The blend of humor and intrigue hits a high point at the ball which Enola attends to smoke out a suspect (who turns out to be virtuous, not villainous, and eventually ends up dying for it), which she does by arranging to dance with him — a difficult task, as practically everyone at the party thinks she should be chaperoned as a minor, and she doesn’t even know how to dance on top of that problem. This leads to her quasi-boyfriend Tewkesbury (whom she denies her obvious affection for) giving her a dance lesson in a bathroom, and the relationship between the two is handled much better than in the first film, where the romantic tension was too overwrought.

It says something when a film can exploit themes of oppression and sexism while never losing sight of the most important parts (artistry and entertainment), and Enola Holmes 2 milks those themes just right, even to the grand reveal of Sherlock’s arch-nemesis. Moriarity is the black woman, Mira Troy, who — much like Enola — weaponizes Victorian sexism to become an unseen or underrated force. Men don’t take her seriously, and pay for that mistake. I’m sure we’ll see more of Mira Troy in Enola Holmes 3 (of course there will be a third) and I’m looking forward to it. Yes folks, I’m actually warming to this series, and I much enjoyed seeing Sherlock’s sister having an impact on the English union movement.

Jason Carver’s Satanic Panic

In my recent marathon of Stranger Things 4 (celebrating my birthday with a friend) I was struck by the levels of irony in Jason’s town hall speech. This speech follows the slaying of Patrick, which Jason witnessed first hand.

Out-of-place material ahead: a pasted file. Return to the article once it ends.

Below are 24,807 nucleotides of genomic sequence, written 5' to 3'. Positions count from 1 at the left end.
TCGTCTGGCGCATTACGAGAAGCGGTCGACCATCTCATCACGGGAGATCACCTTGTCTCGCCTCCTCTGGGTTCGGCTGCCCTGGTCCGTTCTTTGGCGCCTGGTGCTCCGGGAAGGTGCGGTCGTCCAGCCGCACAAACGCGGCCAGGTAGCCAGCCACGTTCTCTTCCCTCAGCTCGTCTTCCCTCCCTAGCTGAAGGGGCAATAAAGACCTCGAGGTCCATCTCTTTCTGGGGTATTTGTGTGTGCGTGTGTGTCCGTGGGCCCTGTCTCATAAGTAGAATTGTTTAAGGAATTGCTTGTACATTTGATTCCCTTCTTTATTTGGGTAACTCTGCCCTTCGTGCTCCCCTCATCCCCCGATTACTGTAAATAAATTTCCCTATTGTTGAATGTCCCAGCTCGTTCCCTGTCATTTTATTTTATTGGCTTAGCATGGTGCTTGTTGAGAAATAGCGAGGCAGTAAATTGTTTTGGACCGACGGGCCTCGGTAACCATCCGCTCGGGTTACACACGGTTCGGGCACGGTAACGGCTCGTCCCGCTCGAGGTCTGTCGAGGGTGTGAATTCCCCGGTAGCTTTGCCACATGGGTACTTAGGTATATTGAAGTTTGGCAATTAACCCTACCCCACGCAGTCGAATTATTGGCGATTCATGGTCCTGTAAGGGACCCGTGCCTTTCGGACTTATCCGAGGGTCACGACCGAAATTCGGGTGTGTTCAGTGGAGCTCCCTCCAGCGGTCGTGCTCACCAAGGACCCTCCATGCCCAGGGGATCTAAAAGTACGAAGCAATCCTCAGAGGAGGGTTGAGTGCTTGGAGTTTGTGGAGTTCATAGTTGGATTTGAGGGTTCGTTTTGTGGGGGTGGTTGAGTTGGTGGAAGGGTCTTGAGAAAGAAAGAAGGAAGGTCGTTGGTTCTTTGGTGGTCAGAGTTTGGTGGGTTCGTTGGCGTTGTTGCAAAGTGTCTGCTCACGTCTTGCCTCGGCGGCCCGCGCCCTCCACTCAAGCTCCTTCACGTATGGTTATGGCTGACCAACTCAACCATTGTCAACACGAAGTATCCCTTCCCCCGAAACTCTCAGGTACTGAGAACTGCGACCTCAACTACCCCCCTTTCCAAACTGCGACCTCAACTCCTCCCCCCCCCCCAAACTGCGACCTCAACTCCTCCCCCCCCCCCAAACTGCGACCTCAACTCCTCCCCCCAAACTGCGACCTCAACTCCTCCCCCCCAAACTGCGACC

Jason: “Last night I saw things… things I can’t explain. Things the police don’t want to believe. Things that I don’t want to believe myself. But I know what I saw. And I’ve come to accept an awful truth: these murders are ritualistic sacrifices. We’ve all heard about how Satanic cults are spreading to our country like some disease, and Eddie Munson is the leader of one of these cults. A cult that operates right here in Hawkins. The mall fire. All those unexplained deaths over the years. Some people, they say our town is cursed, they just don’t know why, but now we do. Now we know.” [Takes out a flier and holds it up.] “They call themselves ‘Hellfire.’ ”

Erica: “That’s bullshit! The Hellfire isn’t a cult. It’s a club for nerds.”

Jason: “A club… a harmless club! That’s what they want you to think. But it’s a lie. A lie designed to conceal the truth. And now this cult is protecting its leader, Eddie. Hiding him, allowing him to continue his rampage. Last night I became overcome with this feeling of hopelessness. Then I remembered Romans 12:21: ‘Do not be overcome by evil. But overcome evil with good.’ And God knows there’s good in this town. So much good — it’s in this room! It’s in this room, right here! Right now! So I came here today humbly, to ask for your help. To join me in this fight. Let us cast out this evil and save Hawkins. Together!”